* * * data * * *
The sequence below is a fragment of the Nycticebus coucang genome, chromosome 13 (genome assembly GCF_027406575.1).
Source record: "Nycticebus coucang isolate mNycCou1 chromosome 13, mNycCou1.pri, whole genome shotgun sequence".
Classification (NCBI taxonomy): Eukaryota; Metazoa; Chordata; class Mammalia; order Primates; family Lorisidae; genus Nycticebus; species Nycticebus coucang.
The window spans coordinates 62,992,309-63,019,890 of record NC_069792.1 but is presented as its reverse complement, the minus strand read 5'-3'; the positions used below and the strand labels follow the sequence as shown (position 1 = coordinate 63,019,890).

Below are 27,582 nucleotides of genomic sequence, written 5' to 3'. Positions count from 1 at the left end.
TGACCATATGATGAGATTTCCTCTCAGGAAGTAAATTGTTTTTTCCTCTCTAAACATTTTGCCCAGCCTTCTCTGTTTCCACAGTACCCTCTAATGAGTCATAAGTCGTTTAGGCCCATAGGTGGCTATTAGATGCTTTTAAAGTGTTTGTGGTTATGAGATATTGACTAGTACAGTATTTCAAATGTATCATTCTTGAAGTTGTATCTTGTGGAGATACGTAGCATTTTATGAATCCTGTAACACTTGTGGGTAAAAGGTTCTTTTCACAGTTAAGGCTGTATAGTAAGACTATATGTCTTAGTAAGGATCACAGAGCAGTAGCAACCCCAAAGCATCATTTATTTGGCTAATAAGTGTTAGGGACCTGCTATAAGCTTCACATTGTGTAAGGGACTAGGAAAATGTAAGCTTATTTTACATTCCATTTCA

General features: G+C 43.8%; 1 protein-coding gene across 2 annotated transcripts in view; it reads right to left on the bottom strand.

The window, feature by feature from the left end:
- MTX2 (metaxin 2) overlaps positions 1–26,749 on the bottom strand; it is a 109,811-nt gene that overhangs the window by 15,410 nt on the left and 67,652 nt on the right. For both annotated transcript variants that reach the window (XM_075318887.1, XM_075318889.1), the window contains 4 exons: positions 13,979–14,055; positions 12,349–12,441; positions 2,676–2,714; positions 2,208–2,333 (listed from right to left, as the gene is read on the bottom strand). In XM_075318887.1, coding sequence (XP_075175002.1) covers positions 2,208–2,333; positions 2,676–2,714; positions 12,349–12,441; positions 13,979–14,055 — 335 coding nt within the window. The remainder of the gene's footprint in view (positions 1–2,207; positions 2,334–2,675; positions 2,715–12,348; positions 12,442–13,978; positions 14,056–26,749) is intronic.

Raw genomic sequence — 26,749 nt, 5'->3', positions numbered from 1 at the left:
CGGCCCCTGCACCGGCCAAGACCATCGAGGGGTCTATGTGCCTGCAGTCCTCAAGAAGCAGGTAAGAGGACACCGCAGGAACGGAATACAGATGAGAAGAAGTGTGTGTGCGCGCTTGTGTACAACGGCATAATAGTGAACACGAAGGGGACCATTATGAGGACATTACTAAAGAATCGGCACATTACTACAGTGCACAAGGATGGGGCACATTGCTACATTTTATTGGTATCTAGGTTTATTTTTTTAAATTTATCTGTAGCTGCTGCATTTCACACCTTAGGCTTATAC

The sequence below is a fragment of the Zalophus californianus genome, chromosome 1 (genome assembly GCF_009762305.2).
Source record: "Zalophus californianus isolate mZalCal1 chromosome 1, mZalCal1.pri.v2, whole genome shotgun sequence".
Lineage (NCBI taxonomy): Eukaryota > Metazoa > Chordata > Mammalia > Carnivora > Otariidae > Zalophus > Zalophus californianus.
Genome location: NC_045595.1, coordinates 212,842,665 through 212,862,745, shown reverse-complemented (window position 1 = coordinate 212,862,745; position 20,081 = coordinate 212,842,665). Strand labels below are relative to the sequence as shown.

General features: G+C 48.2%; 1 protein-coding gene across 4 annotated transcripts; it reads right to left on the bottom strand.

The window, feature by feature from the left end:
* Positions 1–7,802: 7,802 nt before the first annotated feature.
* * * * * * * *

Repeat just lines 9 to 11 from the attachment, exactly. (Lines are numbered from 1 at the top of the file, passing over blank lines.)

- MTX2 (metaxin 2) overlaps positions 1–26,749 on the bottom strand; it is a 109,811-nt gene that overhangs the window by 15,410 nt on the left and 67,652 nt on the right. For both annotated transcript variants that reach the window (XM_075318887.1, XM_075318889.1), the window contains 4 exons: positions 13,979–14,055; positions 12,349–12,441; positions 2,676–2,714; positions 2,208–2,333 (listed from right to left, as the gene is read on the bottom strand). In XM_075318887.1, coding sequence (XP_075175002.1) covers positions 2,208–2,333; positions 2,676–2,714; positions 12,349–12,441; positions 13,979–14,055 — 335 coding nt within the window. The remainder of the gene's footprint in view (positions 1–2,207; positions 2,334–2,675; positions 2,715–12,348; positions 12,442–13,978; positions 14,056–26,749) is intronic.

Raw genomic sequence — 26,749 nt, 5'->3', positions numbered from 1 at the left:
CGGCCCCTGCACCGGCCAAGACCATCGAGGGGTCTATGTGCCTGCAGTCCTCAAGAAGCAGGTAAGAGGACACCGCAGGAACGGAATACAGATGAGAAGAAGTGTGTGTGCGCGCTTGTGTACAACGGCATAATAGTGAACACGAAGGGGACCATTATGAGGACATTACTAAAGAATCGGCACATTACTACAGTGCACAAGGATGGGGCACATTGCTACATTTTATTGGTATCTAGGTTTATTTTTTTAAATTTATCTGTAGCTGCTGCATTTCACACCTTAGGCTTATAC